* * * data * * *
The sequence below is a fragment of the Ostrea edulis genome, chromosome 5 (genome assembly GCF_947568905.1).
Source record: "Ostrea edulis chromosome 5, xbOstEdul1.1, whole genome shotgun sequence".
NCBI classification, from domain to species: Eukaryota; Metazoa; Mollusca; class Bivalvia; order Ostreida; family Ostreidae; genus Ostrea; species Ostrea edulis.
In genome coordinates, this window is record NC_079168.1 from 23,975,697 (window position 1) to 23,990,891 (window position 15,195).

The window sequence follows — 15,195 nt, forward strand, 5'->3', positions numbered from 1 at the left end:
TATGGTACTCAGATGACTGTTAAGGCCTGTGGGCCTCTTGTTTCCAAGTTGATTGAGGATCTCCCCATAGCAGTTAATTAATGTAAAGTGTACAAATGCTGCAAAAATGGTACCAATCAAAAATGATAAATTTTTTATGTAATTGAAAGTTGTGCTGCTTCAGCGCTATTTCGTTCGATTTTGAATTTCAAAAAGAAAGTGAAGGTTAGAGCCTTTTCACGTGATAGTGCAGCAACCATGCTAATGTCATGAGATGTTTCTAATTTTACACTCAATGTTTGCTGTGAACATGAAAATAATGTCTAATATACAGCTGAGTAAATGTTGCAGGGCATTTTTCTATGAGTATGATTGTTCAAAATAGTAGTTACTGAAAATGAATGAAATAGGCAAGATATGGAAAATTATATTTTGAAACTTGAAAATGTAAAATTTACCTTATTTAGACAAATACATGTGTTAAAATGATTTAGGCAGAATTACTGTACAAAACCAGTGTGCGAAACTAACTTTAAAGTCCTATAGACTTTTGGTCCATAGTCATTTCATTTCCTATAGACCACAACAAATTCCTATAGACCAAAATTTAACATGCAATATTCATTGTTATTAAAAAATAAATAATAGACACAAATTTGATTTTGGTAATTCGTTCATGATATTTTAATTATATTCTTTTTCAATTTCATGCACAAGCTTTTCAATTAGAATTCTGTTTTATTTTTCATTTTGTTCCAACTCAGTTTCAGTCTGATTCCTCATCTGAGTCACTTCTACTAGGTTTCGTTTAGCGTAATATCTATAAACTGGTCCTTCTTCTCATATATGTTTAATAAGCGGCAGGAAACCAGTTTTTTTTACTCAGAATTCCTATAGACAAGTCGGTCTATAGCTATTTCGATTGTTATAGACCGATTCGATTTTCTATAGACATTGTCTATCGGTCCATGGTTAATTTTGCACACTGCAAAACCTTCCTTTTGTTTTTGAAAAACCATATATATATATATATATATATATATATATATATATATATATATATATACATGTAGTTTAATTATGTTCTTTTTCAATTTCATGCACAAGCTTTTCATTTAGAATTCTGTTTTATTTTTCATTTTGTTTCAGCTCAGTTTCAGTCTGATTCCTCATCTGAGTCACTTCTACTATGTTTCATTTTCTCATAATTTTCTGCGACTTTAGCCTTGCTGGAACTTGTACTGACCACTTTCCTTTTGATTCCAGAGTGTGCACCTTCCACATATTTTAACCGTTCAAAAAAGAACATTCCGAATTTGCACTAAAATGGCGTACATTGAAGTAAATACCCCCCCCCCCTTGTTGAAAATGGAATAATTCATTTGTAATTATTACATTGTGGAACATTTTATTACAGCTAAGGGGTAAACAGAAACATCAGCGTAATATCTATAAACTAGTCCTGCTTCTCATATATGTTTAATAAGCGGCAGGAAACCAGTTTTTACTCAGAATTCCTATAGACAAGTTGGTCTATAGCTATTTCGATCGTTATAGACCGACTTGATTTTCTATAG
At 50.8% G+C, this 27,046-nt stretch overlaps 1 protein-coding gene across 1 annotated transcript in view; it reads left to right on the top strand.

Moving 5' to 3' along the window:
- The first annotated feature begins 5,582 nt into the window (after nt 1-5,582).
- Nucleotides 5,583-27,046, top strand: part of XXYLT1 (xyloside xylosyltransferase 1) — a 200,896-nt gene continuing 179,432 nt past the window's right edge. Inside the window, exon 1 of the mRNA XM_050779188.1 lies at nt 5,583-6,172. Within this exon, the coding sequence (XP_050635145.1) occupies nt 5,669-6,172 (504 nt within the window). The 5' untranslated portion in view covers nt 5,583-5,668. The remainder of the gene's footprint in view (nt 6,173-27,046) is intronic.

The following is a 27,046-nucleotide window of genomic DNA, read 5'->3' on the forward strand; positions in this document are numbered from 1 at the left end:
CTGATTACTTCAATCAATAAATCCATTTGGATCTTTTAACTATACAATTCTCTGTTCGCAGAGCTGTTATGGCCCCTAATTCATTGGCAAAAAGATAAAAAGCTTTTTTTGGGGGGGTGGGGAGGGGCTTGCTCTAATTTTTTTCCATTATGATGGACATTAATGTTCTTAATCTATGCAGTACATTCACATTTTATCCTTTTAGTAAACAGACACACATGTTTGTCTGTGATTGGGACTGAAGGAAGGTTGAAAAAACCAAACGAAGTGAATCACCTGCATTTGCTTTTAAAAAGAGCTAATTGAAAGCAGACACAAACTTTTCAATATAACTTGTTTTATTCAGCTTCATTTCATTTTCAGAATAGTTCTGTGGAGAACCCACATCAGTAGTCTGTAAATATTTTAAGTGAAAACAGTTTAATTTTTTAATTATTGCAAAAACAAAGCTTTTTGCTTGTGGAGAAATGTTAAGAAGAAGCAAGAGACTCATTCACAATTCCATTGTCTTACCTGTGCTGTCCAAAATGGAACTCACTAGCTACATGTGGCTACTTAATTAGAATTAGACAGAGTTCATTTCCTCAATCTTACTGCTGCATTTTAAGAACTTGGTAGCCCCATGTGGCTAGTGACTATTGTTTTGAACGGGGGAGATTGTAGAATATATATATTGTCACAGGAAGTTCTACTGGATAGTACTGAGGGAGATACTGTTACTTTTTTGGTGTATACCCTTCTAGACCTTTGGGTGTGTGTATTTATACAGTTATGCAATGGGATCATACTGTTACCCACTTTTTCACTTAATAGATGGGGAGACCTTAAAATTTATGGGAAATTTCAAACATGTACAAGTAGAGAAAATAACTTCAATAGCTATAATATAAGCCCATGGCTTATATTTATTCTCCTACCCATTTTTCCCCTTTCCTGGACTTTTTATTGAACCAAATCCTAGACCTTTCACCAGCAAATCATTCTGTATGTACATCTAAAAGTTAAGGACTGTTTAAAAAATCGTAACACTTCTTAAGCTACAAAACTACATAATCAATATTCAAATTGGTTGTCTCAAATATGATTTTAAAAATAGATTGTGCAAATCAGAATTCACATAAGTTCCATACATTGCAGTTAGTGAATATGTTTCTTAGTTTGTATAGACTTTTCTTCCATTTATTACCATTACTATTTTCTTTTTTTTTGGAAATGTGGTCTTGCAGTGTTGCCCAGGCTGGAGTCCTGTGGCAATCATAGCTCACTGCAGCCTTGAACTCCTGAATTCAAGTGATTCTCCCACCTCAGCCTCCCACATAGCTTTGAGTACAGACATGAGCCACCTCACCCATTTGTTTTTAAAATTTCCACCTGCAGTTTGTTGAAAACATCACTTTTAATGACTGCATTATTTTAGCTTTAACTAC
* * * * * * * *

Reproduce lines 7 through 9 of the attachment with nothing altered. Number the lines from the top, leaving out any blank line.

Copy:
At 50.8% G+C, this 27,046-nt stretch overlaps 1 protein-coding gene across 1 annotated transcript in view; it reads left to right on the top strand.

Moving 5' to 3' along the window:
- The first annotated feature begins 5,582 nt into the window (after nt 1-5,582).